Vatican soccer team plays match to highlight plight of Italy’s island inhabitants

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ROME – Although most of the soccer world’s eyes were probably on the Manchester City-Real Madrid Champions League semifinal on Tuesday night, another match the same day was closer to the heart of Pope Francis.

A Vatican soccer team played a team from Italy’s small islands in Rome.

The Vatican team, Fratelli Tutti – named for the pope’s 2020 encyclical on human fraternity – includes  several priests, two Swiss Guards, four refugees from Congo and Afghanistan, three Ukrainians, and a young man with Down syndrome.

The match took place at the initiative of the Isole d’Elba team, named for the largest of the 87 small inhabited islands surrounding the Italian mainland. The organization wanted to highlight the problems arising from the phenomenon of depopulation of the Italian islands, which today count some 240,000 inhabitants.

The amateur soccer team reached out to Pope Francis, asking him for the possibility of a personal meeting to encourage investment in these islands, which many young people leave for greater economic opportunities in Italy’s large cities. The demographic crisis could lead to the islands losing essential services such as health and schooling.

The pope’s team included several members of Atletica Vaticana, the Holy See’s athletics team.

There are over 100 people who are part of the team, which was created three years ago by Vatican workers who discovered a shared love of running.

Membership is free, but being a citizen, an employee or a child of an employee of the Vatican is a requirement, with a handful of migrants also allowed to join.

Layman Giampaolo Mattei – who has worked at the Vatican’s newspaper L’Osservatore Romano for the past 35 years – told Crux the team is very much “in Pope Francis style: Humble and promoting a spirit of fraternity.”

“One of the many beautiful things of this experience is the camaraderie and family-like environment that was greater among the players, even having had only a handful of team trainings,” he said. “Playing together, realities that are diverse yet complex, for a moment, show that we can all play together in the ‘game of life’.”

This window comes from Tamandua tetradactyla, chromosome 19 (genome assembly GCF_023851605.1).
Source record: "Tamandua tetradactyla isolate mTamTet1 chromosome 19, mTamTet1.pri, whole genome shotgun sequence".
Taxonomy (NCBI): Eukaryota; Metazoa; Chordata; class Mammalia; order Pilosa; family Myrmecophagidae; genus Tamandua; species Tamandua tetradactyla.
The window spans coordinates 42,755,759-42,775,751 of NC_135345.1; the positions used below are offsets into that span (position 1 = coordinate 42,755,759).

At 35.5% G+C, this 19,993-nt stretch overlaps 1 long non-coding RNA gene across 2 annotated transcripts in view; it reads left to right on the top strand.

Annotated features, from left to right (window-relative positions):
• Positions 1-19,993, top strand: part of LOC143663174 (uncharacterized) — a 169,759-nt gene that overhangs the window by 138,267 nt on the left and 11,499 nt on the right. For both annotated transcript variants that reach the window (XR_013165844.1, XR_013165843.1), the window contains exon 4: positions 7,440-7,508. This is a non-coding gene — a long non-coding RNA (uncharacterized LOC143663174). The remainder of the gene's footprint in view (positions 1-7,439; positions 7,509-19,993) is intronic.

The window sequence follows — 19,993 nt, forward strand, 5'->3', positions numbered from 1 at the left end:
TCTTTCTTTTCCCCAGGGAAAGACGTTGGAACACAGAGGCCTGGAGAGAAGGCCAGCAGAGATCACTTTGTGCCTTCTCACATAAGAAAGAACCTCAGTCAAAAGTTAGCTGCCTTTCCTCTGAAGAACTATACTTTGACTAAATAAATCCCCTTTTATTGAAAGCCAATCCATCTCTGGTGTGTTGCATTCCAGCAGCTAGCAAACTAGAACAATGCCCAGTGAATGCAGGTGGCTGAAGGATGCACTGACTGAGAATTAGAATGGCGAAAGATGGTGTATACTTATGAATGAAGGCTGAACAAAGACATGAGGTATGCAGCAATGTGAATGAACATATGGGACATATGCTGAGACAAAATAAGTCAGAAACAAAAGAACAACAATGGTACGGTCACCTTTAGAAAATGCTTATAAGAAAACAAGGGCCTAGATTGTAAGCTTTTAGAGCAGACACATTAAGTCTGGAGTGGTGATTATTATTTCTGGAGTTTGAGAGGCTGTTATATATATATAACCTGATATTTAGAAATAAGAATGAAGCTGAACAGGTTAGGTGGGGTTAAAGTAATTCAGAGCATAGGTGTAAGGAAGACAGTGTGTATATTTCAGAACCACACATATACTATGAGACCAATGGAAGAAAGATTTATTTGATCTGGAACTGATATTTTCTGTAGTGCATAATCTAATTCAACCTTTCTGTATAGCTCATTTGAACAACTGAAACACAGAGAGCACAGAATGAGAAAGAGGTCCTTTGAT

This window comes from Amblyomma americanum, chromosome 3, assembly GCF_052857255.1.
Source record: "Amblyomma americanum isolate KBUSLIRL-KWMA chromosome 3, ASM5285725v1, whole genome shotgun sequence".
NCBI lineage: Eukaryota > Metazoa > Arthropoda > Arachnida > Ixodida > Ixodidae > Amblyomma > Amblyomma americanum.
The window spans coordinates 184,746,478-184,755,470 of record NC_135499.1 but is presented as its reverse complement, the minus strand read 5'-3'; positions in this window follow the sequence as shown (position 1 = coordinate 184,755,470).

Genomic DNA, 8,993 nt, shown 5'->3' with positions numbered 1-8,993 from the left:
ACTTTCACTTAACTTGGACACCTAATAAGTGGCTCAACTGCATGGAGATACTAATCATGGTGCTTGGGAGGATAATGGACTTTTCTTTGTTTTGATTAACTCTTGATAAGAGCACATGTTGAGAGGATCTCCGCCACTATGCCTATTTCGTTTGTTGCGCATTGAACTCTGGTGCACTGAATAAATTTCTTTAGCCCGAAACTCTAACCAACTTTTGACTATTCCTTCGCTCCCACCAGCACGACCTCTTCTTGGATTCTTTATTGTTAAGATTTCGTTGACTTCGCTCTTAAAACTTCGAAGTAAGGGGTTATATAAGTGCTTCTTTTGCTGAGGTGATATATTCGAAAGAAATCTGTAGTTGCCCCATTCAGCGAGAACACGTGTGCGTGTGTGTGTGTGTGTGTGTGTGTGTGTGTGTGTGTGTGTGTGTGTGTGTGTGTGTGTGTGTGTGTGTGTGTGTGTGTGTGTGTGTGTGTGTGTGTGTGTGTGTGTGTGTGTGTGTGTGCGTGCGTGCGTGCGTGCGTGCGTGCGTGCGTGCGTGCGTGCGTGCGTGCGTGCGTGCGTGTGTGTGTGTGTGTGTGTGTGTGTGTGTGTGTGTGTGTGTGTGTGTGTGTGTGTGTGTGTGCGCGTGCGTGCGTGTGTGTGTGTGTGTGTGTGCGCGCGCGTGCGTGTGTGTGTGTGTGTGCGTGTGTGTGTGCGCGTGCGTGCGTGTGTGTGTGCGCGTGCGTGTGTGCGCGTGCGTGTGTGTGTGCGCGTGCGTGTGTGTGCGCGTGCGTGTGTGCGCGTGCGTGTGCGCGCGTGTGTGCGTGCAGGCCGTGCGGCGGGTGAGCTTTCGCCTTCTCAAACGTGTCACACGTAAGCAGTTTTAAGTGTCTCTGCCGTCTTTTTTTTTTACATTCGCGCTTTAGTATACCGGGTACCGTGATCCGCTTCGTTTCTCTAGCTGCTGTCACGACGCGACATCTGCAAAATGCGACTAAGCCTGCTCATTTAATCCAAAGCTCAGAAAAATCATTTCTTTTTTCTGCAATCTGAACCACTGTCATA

The National Amateur League, the Pro League and Trastevere Calcio helped organize the match.

“We want to represent through sport, a social vehicle of great impact, the hardships experienced daily by the people who have chosen to live on small islands, but also the joys and that feeling of being in a paradise on earth,” said Gaetano D’Auria, president of the Isole d’Elba team, in a statement released before the match.

“We will bring to our people the warmth that the Holy Father will transmit to us,” he said. “We will tell him about the problems with stormy winters, when high winds prevent connections. But also the experience of feeling … isolated, forgotten by the central authorities. We’ll tell him that the church is always present and close to people, and we’ll ask him above all for a word of encouragement for our young people, so that they don’t abandon the place where they were born. And perhaps a soccer match played in friendship, without looking at the result, can be… miraculous.” 

Monsignor Melchor Sánchez de Toca, under-secretary of the Pontifical Council for Culture, said in a statement that in the Bible, “islands represent distant and forgotten worlds, the boundaries of the world.” 

The council sponsors both the Fratelli Tutti soccer team and the Atletica Vaticana athletics team.

“But they are the object of special attention from God, who does not fail to send his messengers to them to bring the good news. With this soccer match we want to witness the closeness of the pope and the church to all islands, near and far, small and large,” the priest said.

In the end, the match was a high scoring affair, with the islanders beating the Vatican team 4-2.

Follow Inés San Martín on Twitter: @inesanma

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